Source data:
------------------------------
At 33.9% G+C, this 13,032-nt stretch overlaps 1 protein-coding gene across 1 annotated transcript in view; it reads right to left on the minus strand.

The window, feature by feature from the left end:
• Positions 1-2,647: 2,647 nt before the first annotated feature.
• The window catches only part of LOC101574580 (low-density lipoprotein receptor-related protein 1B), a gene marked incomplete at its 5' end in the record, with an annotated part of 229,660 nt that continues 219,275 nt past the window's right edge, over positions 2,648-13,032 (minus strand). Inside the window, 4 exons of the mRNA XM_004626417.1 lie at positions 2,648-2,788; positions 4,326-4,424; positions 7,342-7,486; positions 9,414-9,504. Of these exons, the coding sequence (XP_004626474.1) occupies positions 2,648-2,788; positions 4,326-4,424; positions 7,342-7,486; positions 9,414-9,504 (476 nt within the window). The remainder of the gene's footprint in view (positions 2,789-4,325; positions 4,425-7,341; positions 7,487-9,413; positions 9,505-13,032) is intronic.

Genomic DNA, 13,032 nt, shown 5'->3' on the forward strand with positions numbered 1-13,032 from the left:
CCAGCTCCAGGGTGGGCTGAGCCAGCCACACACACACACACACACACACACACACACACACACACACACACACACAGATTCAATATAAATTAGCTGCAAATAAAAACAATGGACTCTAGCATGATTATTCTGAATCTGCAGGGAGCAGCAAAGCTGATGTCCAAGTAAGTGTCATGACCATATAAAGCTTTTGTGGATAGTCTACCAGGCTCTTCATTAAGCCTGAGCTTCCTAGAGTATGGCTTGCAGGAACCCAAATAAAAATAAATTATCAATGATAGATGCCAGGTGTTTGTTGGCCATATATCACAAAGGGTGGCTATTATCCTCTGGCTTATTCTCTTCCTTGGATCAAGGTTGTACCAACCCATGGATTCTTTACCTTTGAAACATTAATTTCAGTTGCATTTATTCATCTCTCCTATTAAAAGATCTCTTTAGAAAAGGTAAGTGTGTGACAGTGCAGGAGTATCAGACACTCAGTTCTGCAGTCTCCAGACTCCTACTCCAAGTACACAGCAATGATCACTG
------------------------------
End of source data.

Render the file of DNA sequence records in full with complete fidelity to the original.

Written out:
At 33.9% G+C, this 13,032-nt stretch overlaps 1 protein-coding gene across 1 annotated transcript in view; it reads right to left on the minus strand.

The window, feature by feature from the left end:
• Positions 1-2,647: 2,647 nt before the first annotated feature.
• The window catches only part of LOC101574580 (low-density lipoprotein receptor-related protein 1B), a gene marked incomplete at its 5' end in the record, with an annotated part of 229,660 nt that continues 219,275 nt past the window's right edge, over positions 2,648-13,032 (minus strand). Inside the window, 4 exons of the mRNA XM_004626417.1 lie at positions 2,648-2,788; positions 4,326-4,424; positions 7,342-7,486; positions 9,414-9,504. Of these exons, the coding sequence (XP_004626474.1) occupies positions 2,648-2,788; positions 4,326-4,424; positions 7,342-7,486; positions 9,414-9,504 (476 nt within the window). The remainder of the gene's footprint in view (positions 2,789-4,325; positions 4,425-7,341; positions 7,487-9,413; positions 9,505-13,032) is intronic.

Genomic DNA, 13,032 nt, shown 5'->3' on the forward strand with positions numbered 1-13,032 from the left:
CCAGCTCCAGGGTGGGCTGAGCCAGCCACACACACACACACACACACACACACACACACACACACACACACACACAGATTCAATATAAATTAGCTGCAAATAAAAACAATGGACTCTAGCATGATTATTCTGAATCTGCAGGGAGCAGCAAAGCTGATGTCCAAGTAAGTGTCATGACCATATAAAGCTTTTGTGGATAGTCTACCAGGCTCTTCATTAAGCCTGAGCTTCCTAGAGTATGGCTTGCAGGAACCCAAATAAAAATAAATTATCAATGATAGATGCCAGGTGTTTGTTGGCCATATATCACAAAGGGTGGCTATTATCCTCTGGCTTATTCTCTTCCTTGGATCAAGGTTGTACCAACCCATGGATTCTTTACCTTTGAAACATTAATTTCAGTTGCATTTATTCATCTCTCCTATTAAAAGATCTCTTTAGAAAAGGTAAGTGTGTGACAGTGCAGGAGTATCAGACACTCAGTTCTGCAGTCTCCAGACTCCTACTCCAAGTACACAGCAATGATCACTG